27 April 1953 – “Operation Moolah was a United States Air Force (USAF) effort during the Korean War to obtain through defection a fully capable Soviet MiG-15 jet fighter. Communist forces introduced the MiG-15 to Korea on November 1, 1950. USAF pilots reported that the performance of the MiG-15 was superior to all United Nations (U.N.) aircraft, including the USAF’s newest plane, the F-86 Sabre.
The operation focused on influencing Communist pilots to defect to South Korea with a MiG for a financial reward… Speculation exists about the origin of Operation Moolah. According to then-Captain Alan Abner, the idea of the operation originated from his office at the Army’s Psychological Warfare Branch, in Washington DC. According to intelligence reports they received, dissatisfaction within the Soviet Air Force, even to the extent of some desertions by disgruntled pilots, led to the belief that possible future defections by some pilots were promising.
Their plan set forth an offer of $100,000… for a Soviet MiG-15 and political asylum for the pilot. The plan was marked Top Secret and requested the offer be passed by rumor through ranks of Communist forces to ensure the offer would not be attributable to the U.S. The plan was delivered to The Pentagon on a Monday, and by that Saturday, details of their plan were published in The Washington Post with the title, “Gen. Mark Clark Offers $100,000 Reward for Russian Jet”. Abner was disappointed because the article did not mention that his organization conceived the plan.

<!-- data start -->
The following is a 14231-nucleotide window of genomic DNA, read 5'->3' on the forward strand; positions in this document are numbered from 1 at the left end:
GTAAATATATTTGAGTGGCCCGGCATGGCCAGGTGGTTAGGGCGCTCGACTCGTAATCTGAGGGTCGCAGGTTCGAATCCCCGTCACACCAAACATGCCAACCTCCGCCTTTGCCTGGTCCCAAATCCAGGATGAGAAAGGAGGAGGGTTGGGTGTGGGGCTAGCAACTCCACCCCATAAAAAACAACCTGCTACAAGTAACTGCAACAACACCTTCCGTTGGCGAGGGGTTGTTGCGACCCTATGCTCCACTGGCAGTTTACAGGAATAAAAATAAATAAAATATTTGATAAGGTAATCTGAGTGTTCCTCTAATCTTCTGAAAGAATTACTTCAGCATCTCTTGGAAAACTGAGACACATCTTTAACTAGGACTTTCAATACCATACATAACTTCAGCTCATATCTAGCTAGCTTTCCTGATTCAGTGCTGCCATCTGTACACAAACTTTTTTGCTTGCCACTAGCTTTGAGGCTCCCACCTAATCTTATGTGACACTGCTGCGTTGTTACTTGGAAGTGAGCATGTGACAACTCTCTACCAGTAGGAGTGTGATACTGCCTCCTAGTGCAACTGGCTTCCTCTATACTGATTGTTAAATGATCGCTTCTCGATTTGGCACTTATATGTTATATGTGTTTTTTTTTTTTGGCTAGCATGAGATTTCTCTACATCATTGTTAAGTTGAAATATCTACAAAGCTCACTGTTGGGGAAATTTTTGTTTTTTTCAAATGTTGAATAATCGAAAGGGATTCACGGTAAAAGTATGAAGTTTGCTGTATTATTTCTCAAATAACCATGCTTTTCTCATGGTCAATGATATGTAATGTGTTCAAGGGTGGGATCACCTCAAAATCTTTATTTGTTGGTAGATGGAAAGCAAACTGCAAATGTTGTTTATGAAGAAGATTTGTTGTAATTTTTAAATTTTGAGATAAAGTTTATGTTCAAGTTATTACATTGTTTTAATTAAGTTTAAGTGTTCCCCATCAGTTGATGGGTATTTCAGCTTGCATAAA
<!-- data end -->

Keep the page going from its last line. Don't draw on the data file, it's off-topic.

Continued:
The second version of this story originates from General Mark W. Clark. According to him, the origin of Operation Moolah was from a war correspondent closely associated with the general but was not identified in Clark’s book, From the Danube to the Yalu. The war correspondent developed the idea of the metaphor “silver bullet” and its effect on the Chinese in early 1952. He then developed and wrote a fictitious interview between an “anonymous” and a nonexistent Air Force general suggesting the MiG reward. The Far East Air Force (FEAF) headquartered in Tokyo was given the fictitious interview and thought the idea was worth looking into and passed it onward to the Department of the Air Force in Washington, DC. The idea circulated the Pentagon and the Department of State until it was transmitted back to Clark from the Department of the Army through a message he received in November 1952.
According to Herbert Friedman, the unidentified war correspondent was Edward Hymoff, the Bureau Chief of the International News Service and former World War II OSS veteran, whom he interviewed. Another source attributes the idea to Major Donald Nichols, commanding officer of the 6004th Air Intelligence Service Squadron.
The success of the operation is disputable since no Communist pilot defected before the armistice was signed on July 27, 1953. However, on September 21, 1953, North Korean pilot Lieutenant No Kum-Sok flew his MiG-15 to the Kimpo Air Base, South Korea, unaware of Operation Moolah.”